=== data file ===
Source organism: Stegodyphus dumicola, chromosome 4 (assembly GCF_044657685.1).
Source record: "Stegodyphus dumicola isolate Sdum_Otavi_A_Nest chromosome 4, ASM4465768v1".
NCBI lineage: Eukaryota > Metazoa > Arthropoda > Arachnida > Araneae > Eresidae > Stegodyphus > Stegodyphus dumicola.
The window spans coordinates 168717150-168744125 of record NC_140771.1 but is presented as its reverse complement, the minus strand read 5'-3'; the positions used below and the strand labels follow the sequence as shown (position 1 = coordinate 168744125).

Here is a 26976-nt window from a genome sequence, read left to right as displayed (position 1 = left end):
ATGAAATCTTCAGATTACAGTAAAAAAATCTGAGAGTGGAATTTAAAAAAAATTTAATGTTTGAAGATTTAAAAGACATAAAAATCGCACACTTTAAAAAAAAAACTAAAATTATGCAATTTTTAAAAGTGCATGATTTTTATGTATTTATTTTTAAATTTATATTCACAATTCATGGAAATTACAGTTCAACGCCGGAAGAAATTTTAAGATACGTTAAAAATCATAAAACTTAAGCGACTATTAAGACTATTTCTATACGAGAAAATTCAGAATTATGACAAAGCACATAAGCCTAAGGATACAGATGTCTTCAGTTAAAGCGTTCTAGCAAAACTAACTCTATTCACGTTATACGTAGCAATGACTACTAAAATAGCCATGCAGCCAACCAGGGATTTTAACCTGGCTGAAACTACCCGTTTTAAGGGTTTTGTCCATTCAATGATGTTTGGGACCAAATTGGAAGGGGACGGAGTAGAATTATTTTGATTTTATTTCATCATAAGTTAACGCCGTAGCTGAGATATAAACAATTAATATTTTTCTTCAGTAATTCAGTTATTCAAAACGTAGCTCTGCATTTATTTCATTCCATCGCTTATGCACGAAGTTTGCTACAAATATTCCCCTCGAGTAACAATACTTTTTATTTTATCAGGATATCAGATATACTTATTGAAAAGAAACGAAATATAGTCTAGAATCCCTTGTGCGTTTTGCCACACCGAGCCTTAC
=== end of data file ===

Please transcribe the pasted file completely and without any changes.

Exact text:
Source organism: Stegodyphus dumicola, chromosome 4 (assembly GCF_044657685.1).
Source record: "Stegodyphus dumicola isolate Sdum_Otavi_A_Nest chromosome 4, ASM4465768v1".
NCBI lineage: Eukaryota > Metazoa > Arthropoda > Arachnida > Araneae > Eresidae > Stegodyphus > Stegodyphus dumicola.
The window spans coordinates 168717150-168744125 of record NC_140771.1 but is presented as its reverse complement, the minus strand read 5'-3'; the positions used below and the strand labels follow the sequence as shown (position 1 = coordinate 168744125).

Here is a 26976-nt window from a genome sequence, read left to right as displayed (position 1 = left end):
ATGAAATCTTCAGATTACAGTAAAAAAATCTGAGAGTGGAATTTAAAAAAAATTTAATGTTTGAAGATTTAAAAGACATAAAAATCGCACACTTTAAAAAAAAAACTAAAATTATGCAATTTTTAAAAGTGCATGATTTTTATGTATTTATTTTTAAATTTATATTCACAATTCATGGAAATTACAGTTCAACGCCGGAAGAAATTTTAAGATACGTTAAAAATCATAAAACTTAAGCGACTATTAAGACTATTTCTATACGAGAAAATTCAGAATTATGACAAAGCACATAAGCCTAAGGATACAGATGTCTTCAGTTAAAGCGTTCTAGCAAAACTAACTCTATTCACGTTATACGTAGCAATGACTACTAAAATAGCCATGCAGCCAACCAGGGATTTTAACCTGGCTGAAACTACCCGTTTTAAGGGTTTTGTCCATTCAATGATGTTTGGGACCAAATTGGAAGGGGACGGAGTAGAATTATTTTGATTTTATTTCATCATAAGTTAACGCCGTAGCTGAGATATAAACAATTAATATTTTTCTTCAGTAATTCAGTTATTCAAAACGTAGCTCTGCATTTATTTCATTCCATCGCTTATGCACGAAGTTTGCTACAAATATTCCCCTCGAGTAACAATACTTTTTATTTTATCAGGATATCAGATATACTTATTGAAAAGAAACGAAATATAGTCTAGAATCCCTTGTGCGTTTTGCCACACCGAGCCTTAC